Defiant Ukip leader Henry Bolton refuses to quit despite mass resignations
Ukip leader Henry Bolton has insisted he will not resign despite more than half of the party's frontbench resigning en masse in protest.
In a defiant statement, the embattled party boss said he would instead "drain the swamp" by rewriting the Ukip rulebook and reforming its executive body.
Mr Bolton was left fighting for his political life after the Ukip executive passed a motion of no confidence in his leadership over the scandal surrounding his relationship with Jo Marney, the 25-year-old model who was found to have sent racist messages.
Under Ukip's rules, the party's membership will now be given a vote on whether they want Mr Bolton removed from a job he only took up last September.
In what appeared to be a co-ordinated attempt to force him out, 12 of Ukip's 23 frontbench team announced they were quitting in protest at his leadership.
Speaking outside a hotel in Folkestone, Kent, where he has been holed up throughout the day, Mr Bolton insisted he would not be standing down.
He said: "I respect the next steps in the constitutional process and will therefore not be resigning as party leader. I repeat, I shall not be resigning as Party leader.
"Instead, during the next four weeks I shall be calling for the coordination and mobilisation of all Leave campaigns, to ensure that the Government delivers full independence from the European Union in
all areas of government and administration and I shall be calling for the party itself to mobilise to support this agenda.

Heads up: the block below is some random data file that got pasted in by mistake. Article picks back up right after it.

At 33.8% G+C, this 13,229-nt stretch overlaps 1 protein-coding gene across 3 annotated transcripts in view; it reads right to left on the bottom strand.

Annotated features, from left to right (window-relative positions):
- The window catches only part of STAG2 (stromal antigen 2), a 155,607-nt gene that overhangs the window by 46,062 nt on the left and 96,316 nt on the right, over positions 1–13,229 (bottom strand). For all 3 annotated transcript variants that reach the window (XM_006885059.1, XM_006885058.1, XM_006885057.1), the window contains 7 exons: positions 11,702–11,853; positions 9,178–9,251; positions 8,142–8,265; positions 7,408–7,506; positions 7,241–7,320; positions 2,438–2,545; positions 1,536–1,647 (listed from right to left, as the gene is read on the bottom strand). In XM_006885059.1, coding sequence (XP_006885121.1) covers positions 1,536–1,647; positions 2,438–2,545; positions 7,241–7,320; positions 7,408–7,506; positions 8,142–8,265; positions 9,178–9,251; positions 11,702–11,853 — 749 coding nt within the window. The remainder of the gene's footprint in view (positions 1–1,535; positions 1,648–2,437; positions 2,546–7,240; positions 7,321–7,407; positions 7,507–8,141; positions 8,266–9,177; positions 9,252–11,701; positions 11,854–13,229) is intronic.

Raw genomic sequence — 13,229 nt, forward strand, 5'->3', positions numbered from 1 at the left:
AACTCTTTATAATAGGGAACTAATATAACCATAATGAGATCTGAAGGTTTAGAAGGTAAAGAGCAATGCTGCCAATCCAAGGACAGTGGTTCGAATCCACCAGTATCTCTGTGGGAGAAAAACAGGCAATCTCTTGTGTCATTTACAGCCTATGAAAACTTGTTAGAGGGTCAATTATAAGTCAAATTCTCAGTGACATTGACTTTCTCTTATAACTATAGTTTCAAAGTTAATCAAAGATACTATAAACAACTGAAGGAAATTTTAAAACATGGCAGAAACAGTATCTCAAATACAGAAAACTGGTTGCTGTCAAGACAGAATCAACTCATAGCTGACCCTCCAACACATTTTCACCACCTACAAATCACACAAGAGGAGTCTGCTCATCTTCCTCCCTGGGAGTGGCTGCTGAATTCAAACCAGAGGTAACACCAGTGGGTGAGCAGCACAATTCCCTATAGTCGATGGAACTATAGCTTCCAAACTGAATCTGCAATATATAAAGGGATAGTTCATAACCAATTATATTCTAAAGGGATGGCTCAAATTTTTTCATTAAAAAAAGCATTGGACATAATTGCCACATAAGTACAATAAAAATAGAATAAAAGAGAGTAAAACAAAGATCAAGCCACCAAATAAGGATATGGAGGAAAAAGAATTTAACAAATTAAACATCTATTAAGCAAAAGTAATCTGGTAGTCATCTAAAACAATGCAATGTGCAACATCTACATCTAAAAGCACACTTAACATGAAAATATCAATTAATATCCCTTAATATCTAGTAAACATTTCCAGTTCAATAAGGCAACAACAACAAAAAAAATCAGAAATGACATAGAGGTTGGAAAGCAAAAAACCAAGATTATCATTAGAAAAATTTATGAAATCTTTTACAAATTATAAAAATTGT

"This is the most pressing matter facing our country and I am determined not to allow the NEC to distract the Party away from participating forcefully in the independence debate."
He added: "Without reflecting at all on its individual members, the NEC, as presently constituted, is unfit for purpose and has severely handicapped the party’s progress and political delivery for some years, as all recent UKIP leaders will attest.
"It has not only lost the confidence of me as the party leader in its ability to act objectively as the party’s governing body, it has also lost the confidence of a large proportion of the membership.
"The NEC requires significant and urgent reform. To that end, again during the coming weeks, I shall be proposing a new party constitution, with a newly constituted and reformed NEC.
"Likewise, it is now time to put an end to the factional in-fighting within the party and to remove those who have been a part of that."
He added: "In a single phrase, it is time to ‘Drain the Swamp’."
David Sprason became the latest spokesperson to quit as he fled the work and pensions brief - following education spokesman David Kurten and ten others.
Deputy leader Margot Parker, immigration spokesman John Bickley, assistant deputy leader Mike Hookem and trade spokesman William Dartmouth have also resigned in protest today.
PoliticsHome revealed earlier today that Ukip chairman Paul Oakden and general secretary Paul Oakley urged Mr Bolton to quit ahead of the no confidence vote yesterday.
A source said: "Henry Bolton's refusal to quit is a consequence of his military background. If he's attacked he fights back."
Under Ukip rules an emergency meeting of member representatives must be held in the 28 days after the no confidence vote to decide whether to support it and trigger a new leadership race.
Yesterday Mr Bolton argued a fresh leadership contest - the fourth in 18 months for the party - could finish it off once and for all.
The former army officer told ITV’s Peston show: “If the NEC decides to go down the route of months of further infighting and further negative media scrutiny by deciding to pass a vote of no confidence in me, then I think that the reality is that the party is probably over.”